One week from today, I’ll be teaching my first day of classes of Spring Semester. This “break” has felt so, so short, and I don’t really feel ready for it to be over. Not least because my classes aren’t actually set up yet! My kid went back to school on Tuesday, so I spent Tuesday and Wednesday this week mapping out schedules for my classes. And as I’ve been working on all of this, I’ve also been thinking a lot about how to incorporate the recent developments in AI into my classes in a way that’s not about policing students but rather about helping them think through how to use the tools that exist in ethical and productive ways. It’s a strange time to be a writing professor whose background is actually in cognitive science and computational linguistics; I know a LOT about how systems like ChatGPT work, and I also know a LOT about how human language production works, and of course I know a LOT about writing pedagogy, too, and I’ve ended up doing a lot of explaining, debunking, and just generally trying to help folks who don’t have my background understand how they can approach these issues productively in their writing classrooms. This is all really important stuff to be thinking about, but it doesn’t actually get my classes set up.
I made the mistake yesterday of reading my course evaluations from last semester, and they were actually more positive than I expected given what a slog one of my classes in particular was, but a couple of the more critical comments from that class got me spinning and my mind just wouldn’t let go. It was especially frustrating because those comments came from the class that had abysmal attendance and for which I had to constantly be extending deadlines just because no one was actually getting the work done, and it just felt so yucky that my “reward” for working as hard as I did to accommodate them, coach them, and get them to do anything at all was to be criticized for how “rushed” things felt at the end. I mean, yeah, that’ll happen when you don’t do the scaffolded assignments when they’re actually scheduled to be due. That’s not really on me! But of course students are not going to be that level of self-reflective when they’re evaluating their professors. Anyway, I very predictably perseverated on those comments for the rest of the day.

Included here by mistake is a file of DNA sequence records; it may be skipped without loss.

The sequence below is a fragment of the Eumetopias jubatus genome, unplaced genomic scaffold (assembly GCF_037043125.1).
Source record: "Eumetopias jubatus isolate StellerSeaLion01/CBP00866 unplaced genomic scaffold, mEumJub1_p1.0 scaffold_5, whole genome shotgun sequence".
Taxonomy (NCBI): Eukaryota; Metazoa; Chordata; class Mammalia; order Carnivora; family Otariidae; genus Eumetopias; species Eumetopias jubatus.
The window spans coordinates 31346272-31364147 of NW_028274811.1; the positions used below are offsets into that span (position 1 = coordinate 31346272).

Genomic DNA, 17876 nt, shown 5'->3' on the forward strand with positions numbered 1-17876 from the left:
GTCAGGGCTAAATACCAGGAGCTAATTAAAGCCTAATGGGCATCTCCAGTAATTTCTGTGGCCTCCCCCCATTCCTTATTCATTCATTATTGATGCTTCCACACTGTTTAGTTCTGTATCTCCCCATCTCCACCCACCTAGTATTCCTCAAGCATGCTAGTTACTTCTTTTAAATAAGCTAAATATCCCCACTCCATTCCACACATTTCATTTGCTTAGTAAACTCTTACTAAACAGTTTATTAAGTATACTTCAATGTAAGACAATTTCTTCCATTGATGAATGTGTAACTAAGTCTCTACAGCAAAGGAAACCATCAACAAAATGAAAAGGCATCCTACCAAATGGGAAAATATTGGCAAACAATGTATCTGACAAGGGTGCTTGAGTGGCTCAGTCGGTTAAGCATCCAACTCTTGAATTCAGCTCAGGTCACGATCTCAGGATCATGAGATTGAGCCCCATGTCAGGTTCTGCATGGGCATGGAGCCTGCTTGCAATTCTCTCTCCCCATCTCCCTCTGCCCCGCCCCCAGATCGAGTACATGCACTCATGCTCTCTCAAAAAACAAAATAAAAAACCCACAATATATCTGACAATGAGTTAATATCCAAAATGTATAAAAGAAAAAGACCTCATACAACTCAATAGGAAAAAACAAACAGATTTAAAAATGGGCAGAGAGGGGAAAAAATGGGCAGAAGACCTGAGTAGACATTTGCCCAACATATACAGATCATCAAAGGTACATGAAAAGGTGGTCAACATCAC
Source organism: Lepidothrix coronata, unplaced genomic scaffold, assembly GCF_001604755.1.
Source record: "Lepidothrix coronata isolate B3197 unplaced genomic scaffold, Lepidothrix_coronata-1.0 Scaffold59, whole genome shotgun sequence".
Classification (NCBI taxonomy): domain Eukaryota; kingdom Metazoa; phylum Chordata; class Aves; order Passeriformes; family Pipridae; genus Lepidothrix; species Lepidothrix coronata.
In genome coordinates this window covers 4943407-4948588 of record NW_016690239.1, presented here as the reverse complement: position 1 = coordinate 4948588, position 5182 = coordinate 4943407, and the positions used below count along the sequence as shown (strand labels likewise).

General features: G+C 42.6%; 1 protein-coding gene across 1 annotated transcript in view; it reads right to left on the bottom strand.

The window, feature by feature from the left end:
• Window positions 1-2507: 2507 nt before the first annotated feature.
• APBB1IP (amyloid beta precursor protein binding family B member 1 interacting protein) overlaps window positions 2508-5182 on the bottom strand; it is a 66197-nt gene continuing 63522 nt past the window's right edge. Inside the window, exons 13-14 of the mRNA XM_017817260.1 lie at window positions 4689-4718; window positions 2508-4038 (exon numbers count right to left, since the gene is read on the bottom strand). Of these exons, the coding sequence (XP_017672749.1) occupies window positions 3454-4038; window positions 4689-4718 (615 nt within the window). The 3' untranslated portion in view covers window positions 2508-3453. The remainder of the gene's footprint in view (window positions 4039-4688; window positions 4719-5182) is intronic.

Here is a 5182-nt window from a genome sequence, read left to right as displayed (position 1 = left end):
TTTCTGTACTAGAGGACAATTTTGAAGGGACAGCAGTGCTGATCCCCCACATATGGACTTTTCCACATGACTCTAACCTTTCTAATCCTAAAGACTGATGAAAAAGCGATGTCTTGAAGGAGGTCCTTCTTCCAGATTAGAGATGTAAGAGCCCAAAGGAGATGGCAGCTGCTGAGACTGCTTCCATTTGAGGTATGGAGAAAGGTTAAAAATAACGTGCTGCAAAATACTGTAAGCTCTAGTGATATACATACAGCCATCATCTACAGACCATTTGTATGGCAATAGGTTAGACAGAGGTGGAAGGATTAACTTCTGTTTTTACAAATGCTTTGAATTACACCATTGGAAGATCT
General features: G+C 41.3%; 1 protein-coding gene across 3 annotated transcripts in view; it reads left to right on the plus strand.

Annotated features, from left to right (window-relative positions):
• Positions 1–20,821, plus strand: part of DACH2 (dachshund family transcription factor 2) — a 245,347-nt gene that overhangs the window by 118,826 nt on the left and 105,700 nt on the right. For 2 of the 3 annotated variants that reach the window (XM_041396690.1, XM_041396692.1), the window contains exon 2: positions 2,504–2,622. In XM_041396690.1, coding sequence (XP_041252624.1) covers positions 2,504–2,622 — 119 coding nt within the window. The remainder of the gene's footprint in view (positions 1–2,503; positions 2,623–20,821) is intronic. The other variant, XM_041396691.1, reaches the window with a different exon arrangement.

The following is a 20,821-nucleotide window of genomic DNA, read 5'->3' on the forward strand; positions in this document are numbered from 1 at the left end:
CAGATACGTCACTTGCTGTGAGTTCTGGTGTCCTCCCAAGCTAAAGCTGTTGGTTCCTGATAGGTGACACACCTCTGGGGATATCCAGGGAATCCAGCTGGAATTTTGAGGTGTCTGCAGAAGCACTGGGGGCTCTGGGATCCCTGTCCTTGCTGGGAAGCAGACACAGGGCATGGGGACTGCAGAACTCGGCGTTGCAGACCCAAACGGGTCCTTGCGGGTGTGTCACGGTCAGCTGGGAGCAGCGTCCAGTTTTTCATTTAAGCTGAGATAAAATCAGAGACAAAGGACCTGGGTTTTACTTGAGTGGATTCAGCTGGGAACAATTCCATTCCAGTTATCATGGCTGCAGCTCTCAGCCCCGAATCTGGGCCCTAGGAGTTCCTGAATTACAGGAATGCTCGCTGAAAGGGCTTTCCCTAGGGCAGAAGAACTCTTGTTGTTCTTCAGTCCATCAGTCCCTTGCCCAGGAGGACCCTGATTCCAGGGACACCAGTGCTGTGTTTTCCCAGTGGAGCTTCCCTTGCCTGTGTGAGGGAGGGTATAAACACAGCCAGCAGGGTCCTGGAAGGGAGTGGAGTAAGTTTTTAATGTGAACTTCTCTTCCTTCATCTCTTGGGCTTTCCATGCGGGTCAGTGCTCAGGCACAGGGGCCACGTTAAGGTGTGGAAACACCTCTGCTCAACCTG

Which meant I didn’t really get much sleep last night. My brain decided that bedtime would be a great time to work really hard on this question: “If I let go of the defensiveness I’m feeling, is there anything I can take from the critical student feedback that would actually improve my class? How could I make the research project work better?” And in news that is both good for my future students and bad for my hope of kicking this bad habit of ruminating instead of sleeping, I think I actually *did* come up with some good ideas. Dammit! My brain is getting rewarded for pulling its usual bullshit!